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Photoshop Tutorial - Stunning Background

Sometimes when you've created a really good piece of artwork in Photoshop, it doesn't seem 'finished' until you've applied a suitable backdrop to highlight your work.  We think this tutorial might just fit the bill...

There are several stages and techniques involved.  You don't have to exactly go along with each step, just experiment with layers and settings you like.

In Photoshop, FILE...New and create a new document at 1000px square, filled with black.

Create a new layer above this Background Layer and name it ground. Ground Layer

Make sure your Rulers are visible (Ctrl. + R) and their units are in pixels.


Tip: Double-click on either ruler to bring up the Preferences dialogue box and change the Units there. Also, if the colour of your Guides make it difficult to see them on this (or any other) image, change their colour in this dialogue box under Guides, Grids & Slices. Drag down a horizontal guide and position it 600 px from the top of your image. With your Foreground Color = Black, change the Background Color to a medium-grey (we used #898989).

Color Picker

 

Background

Switch to the Gradient Tool Gradient Tool, start with your cursor anywhere on this guide and, with Shift pressed dow, drag to the bottom of the image.

(Holding down Shift means your selection will be exactly vertical).

Ground 2
Now select and paste some suitable artwork.  Here we've used the Pepsi Soda Can from this tutorial. Can 3

Create an new layer directly below the layer with the can on it, use the Elliptical Marquee Tool to draw an elongated 'shadow' beneath the can.  Fill with black and go to FILTER...Blur... Gaussian.

With the 'Preview' box ticked, blur until you have a subtle shadow.

 

Can 4

Create a new layer below the can and shadow layers and call it 'white spot', switch to the Brush Tool Brush Tool, select a soft-edged brush and increase the Size to 700px.

Brush Size

Change the Foreground Color to a light gray (we used #D6D6D6) and click once in the centre of the black part of the canvas.

The image to the right is a roll-over.  The second image shows we have cleared the Guide (VIEW...Clear Guides) and slightly elongated this 'white spot' by going to EDIT...Transform...Scale and slightly pulling both middle handles outwards.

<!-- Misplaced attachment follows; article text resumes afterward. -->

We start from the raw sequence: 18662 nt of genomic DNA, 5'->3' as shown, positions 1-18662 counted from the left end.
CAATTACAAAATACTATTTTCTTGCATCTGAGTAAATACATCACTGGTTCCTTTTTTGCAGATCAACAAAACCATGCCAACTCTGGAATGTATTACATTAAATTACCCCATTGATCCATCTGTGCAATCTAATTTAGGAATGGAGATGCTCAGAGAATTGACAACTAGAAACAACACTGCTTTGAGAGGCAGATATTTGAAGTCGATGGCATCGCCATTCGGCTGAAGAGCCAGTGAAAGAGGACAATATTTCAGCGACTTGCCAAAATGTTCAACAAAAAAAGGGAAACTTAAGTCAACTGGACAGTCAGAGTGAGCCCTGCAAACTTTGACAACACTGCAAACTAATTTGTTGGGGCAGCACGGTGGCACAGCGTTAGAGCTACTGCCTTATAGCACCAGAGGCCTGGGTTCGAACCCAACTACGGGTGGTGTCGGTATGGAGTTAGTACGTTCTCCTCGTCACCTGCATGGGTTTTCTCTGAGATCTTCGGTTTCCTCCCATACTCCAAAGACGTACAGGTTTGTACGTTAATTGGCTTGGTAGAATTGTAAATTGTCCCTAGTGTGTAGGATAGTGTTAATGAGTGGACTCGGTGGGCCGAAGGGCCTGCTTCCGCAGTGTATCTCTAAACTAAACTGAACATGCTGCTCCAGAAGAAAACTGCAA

background brush

 

Turn off the visibility of both the 'can' and 'shadow' layers and create a new layer directly above the 'white spot' layer.  Call this new layer 'smoke'.

Smoke Layer

For this next step, we need a special 'Cloud Brush'. 

Download this Cloud Brush one or make your own!  Tutorial here.

Choose this brush, increase the size to 300px by using the ] key, change your Foreground Color to #D6D6D6 and drag away from the centre of the canvas.

Try to be subtle with this as we have already lowered the opacity of this layer to 40%.

Can 6

Create a new layer directly above your Background layer and call it 'Ground'. Your 'can' and 'shadow' layers should still have their visibility turned off.

With your Rectangular Marquee Tool Rectangular Marquee Tool drag out a selection covering the lower-third of your canvas and fill with #D6D6D6

Ground Layer Ground
Deselect this area and draw another marquee like that to the right.  Make sure you are still on the 'Ground' layer. Ground
Go to FILTER...Blur...Gaussian Blur and, with the 'Preview' box ticked, apply a blur as in the image to the right - a nice blur between your 'Ground' and the 'Background' layer. Ground Blur
When you are happy with this blur, turn the visibility of the 'can' and 'shadow' layers back on and create a new layer directly above your 'Ground' layer.  Call this new layer 'reflect' Reflect Layer

Ground Brush

Select your Brush Tool Brush Tool and make it 90 px radius and 0% Hardness.  Make the Foreground colour White and 'dab' just below the can to create a subtle high spot.  Go to EDIT...Transform...Perspective and drag one of the  bottom-corner 'handles' outwards.

Ground Reflect

Photo Filter

Select your topmost layer (can) and click on the 'Create new fill or adjustment layer' icon as shown in red above.  From the list, choose Photo Filter.

Photo Filter settings

Change the Color to a medium blue with a density of 40%

This will impart a nice, blue tone to your image. Blue Filter
In this final image, we've merged the 'can', 'shadow' and 'reflect' layers and duplicated the resultant layer.  By copying this layer, making the cans towards the rear smaller (EDIT...Transform...Scale) and added a drop shadow to the layer showing the largest can, we have a pleasing result. Finished Image